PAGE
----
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Bernhard Bstieler wins Lighting Designer of the Year Award

12 March 2010 12.00 GMT

(UK) - From a low tech, low budget scheme for a beachside bandstand to a high-precision installation for the newest gallery at the British Museum, the eleven project winners at this year’s UK Lighting Design Awards represented the full range of contemporary lighting techniques.

The product innovation winners were equally cutting edge with all three featuring solid state technology.

The Lighting Designer of the Year award, sponsored by DW Windsor, went to Bernhard Bstieler, director of Inverse Lighting Design, a consultancy based in London and Bangkok. Inverse won an award for the sophisticated Sound Club in Phuket, Thailand (International category, sponsored by Oldham Lighting) and was commended for its edgy, low-budget East Central Gallery in London (Special Projects, sponsored by Cooper Lighting).
Bstieler was described by the judges as “an emerging talent” in lighting design and was commended for his “inventiveness” in a diverse range of schemes. “Regardless of the budget, Bernhard Bstieler exhibits great attention to detail, while understanding balance and composition,” said the judges.

Also praised for its “sophistication and precision” was the Heritage winner (sponsored by Concord). The scheme for Ripon Cathedral in Yorkshire by Light and Design Associates was based on low energy, dimmable lighting, and had to consider heritage issues, sustainability and the cathedral’s wide range of both sacred and secular activities. Elements include T5 fluorescent uplighting, downlighting from metal halide projectors at high level on the clerestory walkways, and both tungsten halogen and LED fittings accenting the cathedral’s historically important memorials and features.

Another historic building, Duke of York Headquarters in Chelsea by DPA Lighting Consultants, won the Exterior Lighting award, sponsored by Philips Lighting. In what judges described as a “well-crafted, subtle scheme”, visual orientation comes from the layers of lighting which increase towards the classical entrance portico. Recessed asymmetric buried uplights softly wash the facade between the ground-floor windows, while the windows themselves are internally lit from the bottom upwards using fluorescent with a candlelight-colour sleeve. By lighting upwards, the graduated effect gives an impression of movement to the symmetrical facade.

Restoration, on a smaller scale, produced another winner: the Special Projects category, sponsored by Cooper, was won by Urban Projects for the Western Bandstand, Brighton, refurbished as a cafe and performance venue. As well as being low energy, the discreet LED lighting avoids intervention with the Victorian structure. Bespoke fittings illuminating the roof are in the same grade of copper. Inside, the geometric precision of small custom fittings ensures even lighting on the ceiling and timber roof structure. “Beautifully integrated,” said the judges. “This is low carbon and great lighting design in its own right.”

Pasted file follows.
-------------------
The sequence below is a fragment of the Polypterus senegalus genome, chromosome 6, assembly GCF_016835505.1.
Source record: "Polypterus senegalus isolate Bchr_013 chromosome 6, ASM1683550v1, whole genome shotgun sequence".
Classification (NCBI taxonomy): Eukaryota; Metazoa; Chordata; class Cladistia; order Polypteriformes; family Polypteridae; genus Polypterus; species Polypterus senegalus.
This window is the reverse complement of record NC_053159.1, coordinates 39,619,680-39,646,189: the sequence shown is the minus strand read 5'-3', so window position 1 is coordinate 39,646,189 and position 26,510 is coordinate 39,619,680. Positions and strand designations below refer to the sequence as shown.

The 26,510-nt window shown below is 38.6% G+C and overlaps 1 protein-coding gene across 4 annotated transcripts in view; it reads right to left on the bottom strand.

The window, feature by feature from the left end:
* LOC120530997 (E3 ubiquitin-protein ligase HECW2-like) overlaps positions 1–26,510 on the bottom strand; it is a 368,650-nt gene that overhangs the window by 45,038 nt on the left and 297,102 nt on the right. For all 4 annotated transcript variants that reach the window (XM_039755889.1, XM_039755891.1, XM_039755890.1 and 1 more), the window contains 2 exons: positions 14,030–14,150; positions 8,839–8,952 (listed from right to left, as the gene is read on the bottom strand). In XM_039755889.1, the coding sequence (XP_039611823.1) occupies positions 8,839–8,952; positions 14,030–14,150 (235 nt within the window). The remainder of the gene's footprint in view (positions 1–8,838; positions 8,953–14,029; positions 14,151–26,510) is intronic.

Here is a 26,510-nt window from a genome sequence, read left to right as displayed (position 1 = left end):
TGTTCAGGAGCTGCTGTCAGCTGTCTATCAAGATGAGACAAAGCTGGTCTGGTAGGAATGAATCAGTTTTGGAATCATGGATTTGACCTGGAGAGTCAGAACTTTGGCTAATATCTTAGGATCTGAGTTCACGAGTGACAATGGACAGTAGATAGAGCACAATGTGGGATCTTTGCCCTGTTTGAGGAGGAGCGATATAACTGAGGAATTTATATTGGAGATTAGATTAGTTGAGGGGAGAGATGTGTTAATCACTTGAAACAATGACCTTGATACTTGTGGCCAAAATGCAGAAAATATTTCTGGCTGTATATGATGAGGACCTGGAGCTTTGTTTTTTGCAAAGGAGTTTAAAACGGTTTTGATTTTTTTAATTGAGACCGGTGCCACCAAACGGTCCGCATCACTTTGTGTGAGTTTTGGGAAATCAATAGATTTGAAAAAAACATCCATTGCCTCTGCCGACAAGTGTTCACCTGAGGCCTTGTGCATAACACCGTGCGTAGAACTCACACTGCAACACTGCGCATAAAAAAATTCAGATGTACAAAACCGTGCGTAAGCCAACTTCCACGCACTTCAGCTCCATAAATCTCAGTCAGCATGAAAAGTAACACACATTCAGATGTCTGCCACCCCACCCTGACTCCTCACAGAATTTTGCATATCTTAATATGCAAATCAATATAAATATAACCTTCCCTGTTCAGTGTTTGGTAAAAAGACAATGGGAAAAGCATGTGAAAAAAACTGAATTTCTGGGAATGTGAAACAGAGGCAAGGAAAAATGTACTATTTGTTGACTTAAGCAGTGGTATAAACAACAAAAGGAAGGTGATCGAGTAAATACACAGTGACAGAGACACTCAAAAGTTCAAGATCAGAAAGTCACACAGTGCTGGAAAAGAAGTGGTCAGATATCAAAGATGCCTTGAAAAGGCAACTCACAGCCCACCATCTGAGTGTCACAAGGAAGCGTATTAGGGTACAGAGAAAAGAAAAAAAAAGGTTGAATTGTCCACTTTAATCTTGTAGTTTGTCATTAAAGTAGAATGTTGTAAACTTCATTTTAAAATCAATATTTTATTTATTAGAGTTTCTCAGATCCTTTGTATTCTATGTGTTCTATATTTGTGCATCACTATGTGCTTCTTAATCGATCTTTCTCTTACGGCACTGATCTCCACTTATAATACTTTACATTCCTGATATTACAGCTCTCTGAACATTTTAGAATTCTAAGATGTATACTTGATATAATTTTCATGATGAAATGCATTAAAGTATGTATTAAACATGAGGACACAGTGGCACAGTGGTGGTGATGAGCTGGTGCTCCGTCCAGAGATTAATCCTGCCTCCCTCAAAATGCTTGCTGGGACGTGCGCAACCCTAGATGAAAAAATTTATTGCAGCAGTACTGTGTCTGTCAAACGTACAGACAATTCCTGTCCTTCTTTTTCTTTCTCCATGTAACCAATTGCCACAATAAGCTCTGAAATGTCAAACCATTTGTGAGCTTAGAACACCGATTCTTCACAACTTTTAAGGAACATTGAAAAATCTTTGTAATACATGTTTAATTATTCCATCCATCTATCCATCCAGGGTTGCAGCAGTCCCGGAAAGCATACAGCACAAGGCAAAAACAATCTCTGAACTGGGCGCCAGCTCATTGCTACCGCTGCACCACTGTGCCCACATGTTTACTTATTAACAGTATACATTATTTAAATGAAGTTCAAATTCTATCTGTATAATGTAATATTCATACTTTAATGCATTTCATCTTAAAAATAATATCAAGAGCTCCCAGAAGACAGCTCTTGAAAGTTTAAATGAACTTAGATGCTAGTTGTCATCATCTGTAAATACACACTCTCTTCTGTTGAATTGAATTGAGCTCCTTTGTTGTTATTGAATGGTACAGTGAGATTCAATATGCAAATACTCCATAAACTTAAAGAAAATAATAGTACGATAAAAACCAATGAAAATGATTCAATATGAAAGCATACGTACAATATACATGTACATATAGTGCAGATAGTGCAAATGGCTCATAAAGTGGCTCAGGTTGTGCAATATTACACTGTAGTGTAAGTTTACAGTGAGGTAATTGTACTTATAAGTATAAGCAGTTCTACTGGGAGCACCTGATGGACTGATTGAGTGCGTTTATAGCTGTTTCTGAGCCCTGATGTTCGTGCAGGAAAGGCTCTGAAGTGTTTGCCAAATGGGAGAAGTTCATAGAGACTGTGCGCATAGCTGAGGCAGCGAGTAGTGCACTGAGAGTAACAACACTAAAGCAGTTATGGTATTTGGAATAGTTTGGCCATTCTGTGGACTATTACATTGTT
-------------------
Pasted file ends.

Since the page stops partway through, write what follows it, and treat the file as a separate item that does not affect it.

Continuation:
The Centre of the Cell, a science education centre at the Whitechapel campus of Barts and The London School of Medicine and Dentistry, University of London, won the Low Carbon category, sponsored by Etap. It is housed inside a giant orange ‘pod’. The lighting brief to David Atkinson Lighting Design was for the space to be dynamic and immersive but very energy conscious. DMX-controlled RGB LED lights wash the central ‘nucleus’ in saturated colour. The flip seats are underlit by concealed fibre optics heads, fed by HID projectors and the showcases are lit by recessed LED fixtures.
By using LED and metal halide sources the design has kept load to a maximum of 3kW, with a 1.2kW minimum.

A highly contemporary reinterpretation of a Victorian structure – in this case a loft-style redevelopment of a Royal Mail sorting office in Westminster – won Isometrix the Residential Lighting award, sponsored by Crestron. Voluminous spaces and high-gloss surfaces called for a multilayered scheme which included large circular lightboxes that subtly change the white light temperature throughout the day, and structural beams dramatically lit by concealed cold cathode. “A big budget production that exudes class,” said the judges.